Operating Bodies (England & Wales only)
The Environment Agency (EA)
- has general supervision over all matters relating to flood and coastal erosion risk management in England
- has powers to carry out works to defend against sea or tidal flooding
- has powers to carry out flood defence works on the main arterial rivers in England. It is up to the EA to decide whether to carry out particular works.
The EA has six regional offices, and each region has a number of area offices responsible for its day-to-day activities. The area office will be your first point of contact for enquiries on flood defence for your neighbourhood. You can find contact details for your area office here.
Natural Resources Wales
- has powers to carry out flood defence works on the main rivers in Wales. It is up to Natural Resources Wales to decide whether to carry out particular works.
- maintains more than 4,000 sluices, outfalls, floodgates and barriers.
- issues flood warnings.
NRW has area offices across Wales responsible for its day-to-day activities. You can find contact details for your local area office here.
Internal Drainage Boards
- are responsible for ordinary watercourses in internal drainage districts. Ordinary watercourses include rivers that are not part of the main arterial rivers (‘main rivers’), streams and ditches.
- internal drainage districts are areas with special drainage needs. Most of them are in East Anglia, Yorkshire, Somerset and Lincolnshire. Follow this link to find out if your area is a drainage district.
- operate under the Land Drainage Act 1991
- much of what they do is about improving and maintaining rivers, drainage channels and pumping stations.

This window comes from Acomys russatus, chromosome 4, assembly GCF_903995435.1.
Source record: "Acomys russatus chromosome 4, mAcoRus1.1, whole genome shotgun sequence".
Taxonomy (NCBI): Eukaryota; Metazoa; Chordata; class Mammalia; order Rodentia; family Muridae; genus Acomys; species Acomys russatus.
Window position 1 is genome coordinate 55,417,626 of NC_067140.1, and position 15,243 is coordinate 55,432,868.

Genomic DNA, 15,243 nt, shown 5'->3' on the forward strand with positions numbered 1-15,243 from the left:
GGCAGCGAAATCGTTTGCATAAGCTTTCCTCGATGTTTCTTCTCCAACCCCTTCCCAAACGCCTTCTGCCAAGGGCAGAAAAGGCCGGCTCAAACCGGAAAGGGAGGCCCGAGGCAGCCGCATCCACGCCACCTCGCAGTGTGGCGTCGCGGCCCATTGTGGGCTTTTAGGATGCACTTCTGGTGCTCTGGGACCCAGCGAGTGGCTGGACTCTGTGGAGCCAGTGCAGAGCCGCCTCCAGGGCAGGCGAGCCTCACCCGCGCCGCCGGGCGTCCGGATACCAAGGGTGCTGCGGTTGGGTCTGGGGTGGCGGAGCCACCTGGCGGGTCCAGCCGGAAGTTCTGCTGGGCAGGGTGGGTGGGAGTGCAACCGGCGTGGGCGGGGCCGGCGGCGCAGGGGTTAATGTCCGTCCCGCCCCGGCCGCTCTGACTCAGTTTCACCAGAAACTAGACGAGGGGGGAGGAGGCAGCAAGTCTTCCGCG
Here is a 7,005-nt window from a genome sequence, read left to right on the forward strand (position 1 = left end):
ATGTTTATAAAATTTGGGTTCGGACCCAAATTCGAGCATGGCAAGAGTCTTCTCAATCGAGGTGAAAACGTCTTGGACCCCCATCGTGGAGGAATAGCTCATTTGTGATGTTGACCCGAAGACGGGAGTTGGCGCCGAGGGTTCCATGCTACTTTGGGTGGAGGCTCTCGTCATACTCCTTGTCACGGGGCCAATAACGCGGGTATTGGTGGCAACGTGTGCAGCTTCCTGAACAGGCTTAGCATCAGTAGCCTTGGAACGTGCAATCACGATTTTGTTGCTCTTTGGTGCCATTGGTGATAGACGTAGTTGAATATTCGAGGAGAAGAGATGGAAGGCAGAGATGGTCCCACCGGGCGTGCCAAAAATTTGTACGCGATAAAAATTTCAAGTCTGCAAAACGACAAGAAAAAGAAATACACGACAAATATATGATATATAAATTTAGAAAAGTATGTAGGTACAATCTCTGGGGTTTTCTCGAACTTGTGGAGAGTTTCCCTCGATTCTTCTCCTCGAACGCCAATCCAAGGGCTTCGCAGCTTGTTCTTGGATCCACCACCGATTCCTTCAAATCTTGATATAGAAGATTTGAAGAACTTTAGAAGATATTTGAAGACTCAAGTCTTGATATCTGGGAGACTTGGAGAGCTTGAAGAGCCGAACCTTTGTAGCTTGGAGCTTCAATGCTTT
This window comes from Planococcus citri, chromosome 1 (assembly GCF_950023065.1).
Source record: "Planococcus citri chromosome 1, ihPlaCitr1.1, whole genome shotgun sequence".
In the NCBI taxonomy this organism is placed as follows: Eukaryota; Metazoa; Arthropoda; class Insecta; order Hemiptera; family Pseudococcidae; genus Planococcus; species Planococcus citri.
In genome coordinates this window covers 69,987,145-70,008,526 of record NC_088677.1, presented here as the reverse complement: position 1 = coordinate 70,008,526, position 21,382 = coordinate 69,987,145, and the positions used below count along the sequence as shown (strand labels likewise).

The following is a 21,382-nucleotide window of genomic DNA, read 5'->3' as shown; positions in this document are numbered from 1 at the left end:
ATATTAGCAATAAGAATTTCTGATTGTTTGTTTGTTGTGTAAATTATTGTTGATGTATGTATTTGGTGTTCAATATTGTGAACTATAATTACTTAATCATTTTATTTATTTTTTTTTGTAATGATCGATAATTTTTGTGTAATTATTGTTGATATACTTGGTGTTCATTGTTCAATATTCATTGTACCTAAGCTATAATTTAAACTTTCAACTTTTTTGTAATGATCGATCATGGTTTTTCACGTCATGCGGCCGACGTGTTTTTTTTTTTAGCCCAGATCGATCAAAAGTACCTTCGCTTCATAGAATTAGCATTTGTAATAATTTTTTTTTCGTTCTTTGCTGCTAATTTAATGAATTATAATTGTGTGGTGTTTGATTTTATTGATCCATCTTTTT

- unitary councils authorities have a strategic overview role for local flooding. This covers flood risks from surface runoff, groundwater and ordinary watercourses. The county council has this role in areas without a unitary council.
- look after ordinary watercourses outside the control of the Internal Drainage Boards. Ordinary watercourses include rivers that are not part of the main arterial rivers, streams, ditches and dykes.
- Local authorities including Highway Authorities are responsible for surface drainage from roads and public places.
- may be able to provide aid such as supplies of sandbags in emergency flooding situations.
- assess new development for flood risk from all sources, including sewage and groundwater. They do this as the local planning authority, applying the approach in the National Planning Policy Framework (section 10).
- fund flood defence works from council tax and the Central Government Standard Spending Assessment mechanism.
- District or county councils in coastal areas are responsible for coastal protection. They have powers to carry out sea defence works and measures that prevent coastal erosion. They are free to decide whether to carry out works or not and cannot be compelled to use their powers.